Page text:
July 2011



Exactly 90 years ago a four-volume set of encyclopedia-like human interest books was published as The Human Interest Library: Visualized Knowledge by Midland Press in Chicago. In a previous post I commented on its thoroughly “Orientalist” flavor. The section on Egypt covers mainly the archaeological history with only a few brief comments on the then contemporary state of Egypt. One of the great mysteries over the years has been an explanation for how the massive pyramids were built. Here is a novel idea, if a picture is worth a thousand scholarly words: ants.


Detail from the title page of MS Glaser 20, Staatsbibliothek zu Berlin

Given the current unrest and economic turmoil in Yemen, little thought is being given to Yemen’s vast cultural heritage. But there is hope, at least for preservation of manuscripts. The German Archaeological Institute in Sanaa has recently released a report in English and Arabic entitled Preserving Yemens’ Cultural Heritage: The Yemen Manuscript Digitization Project and written by Sabine Schmidtke and Jan Thiele. This is available for reading online or as a pdf download.

The American man of letters Bayard Taylor (1825-1878) was one of many travelers to the Near East of his time. His tour in 1853 resulted in a travel account above the common lot of Holy Land roller overs. Of particular interest is his frank account of a Turkish bath in Damascus.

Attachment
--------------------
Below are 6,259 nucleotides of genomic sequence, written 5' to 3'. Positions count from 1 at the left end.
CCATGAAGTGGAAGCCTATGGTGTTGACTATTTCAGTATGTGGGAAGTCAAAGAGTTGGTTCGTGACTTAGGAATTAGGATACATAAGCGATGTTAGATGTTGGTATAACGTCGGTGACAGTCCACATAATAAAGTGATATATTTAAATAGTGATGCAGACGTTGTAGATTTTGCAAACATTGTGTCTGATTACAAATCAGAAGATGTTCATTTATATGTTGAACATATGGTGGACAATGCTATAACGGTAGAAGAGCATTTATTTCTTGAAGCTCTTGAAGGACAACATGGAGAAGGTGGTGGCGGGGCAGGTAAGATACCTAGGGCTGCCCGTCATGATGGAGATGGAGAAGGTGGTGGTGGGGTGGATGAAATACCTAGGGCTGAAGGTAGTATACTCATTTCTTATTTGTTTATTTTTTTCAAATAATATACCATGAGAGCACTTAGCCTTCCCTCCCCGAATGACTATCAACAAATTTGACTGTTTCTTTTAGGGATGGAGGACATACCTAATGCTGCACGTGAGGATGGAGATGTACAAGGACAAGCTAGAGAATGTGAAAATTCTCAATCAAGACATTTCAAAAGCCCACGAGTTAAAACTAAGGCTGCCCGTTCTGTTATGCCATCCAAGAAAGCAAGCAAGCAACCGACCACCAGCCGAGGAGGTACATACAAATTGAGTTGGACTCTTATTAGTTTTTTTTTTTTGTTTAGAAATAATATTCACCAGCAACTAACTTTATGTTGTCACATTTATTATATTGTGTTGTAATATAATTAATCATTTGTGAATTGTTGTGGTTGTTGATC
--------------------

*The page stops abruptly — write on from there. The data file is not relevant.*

“The Bath is the ‘peculiar institution’ of the East. Coffee has become colonized in France and America; the Pipe is a cosmopolite, and his blue, joyous breath congeals under the Arctic Circle, or melts languidly into the soft airs of the Polynesian Isles; but the Bath, that sensuous elysium which cradled the dreams of Plato, and the visions of Zoroaster, and the solemn meditations of Mahomet, is only to be found under an Oriental sky. The naked natives of the Torrid Zone are amphibious; they do not bathe, they live in the water. The European and Anglo-American wash themselves and think they have bathed; they shudder under cold showers and perform laborious antics with coarse towels. As for the Hydropathist, the Genius of the Bath, whose dwelling is in Damascus, would be convulsed with scornful laughter, could he behold that aqueous Diogenes sitting in his tub, or stretched out in his wet wrappings, like a sodden mummy, in a catacomb of blankets and feather beds. As the rose in the East has a rarer perfume than in other lands, so does the Bath bestow a superior purification and impart a more profound enjoyment… (more…)


“These cafes are picturesque places where one sees the street life of Cairo at its best. Note the more humble style of Turkish pipe smoked by this Arab without being set on the floor.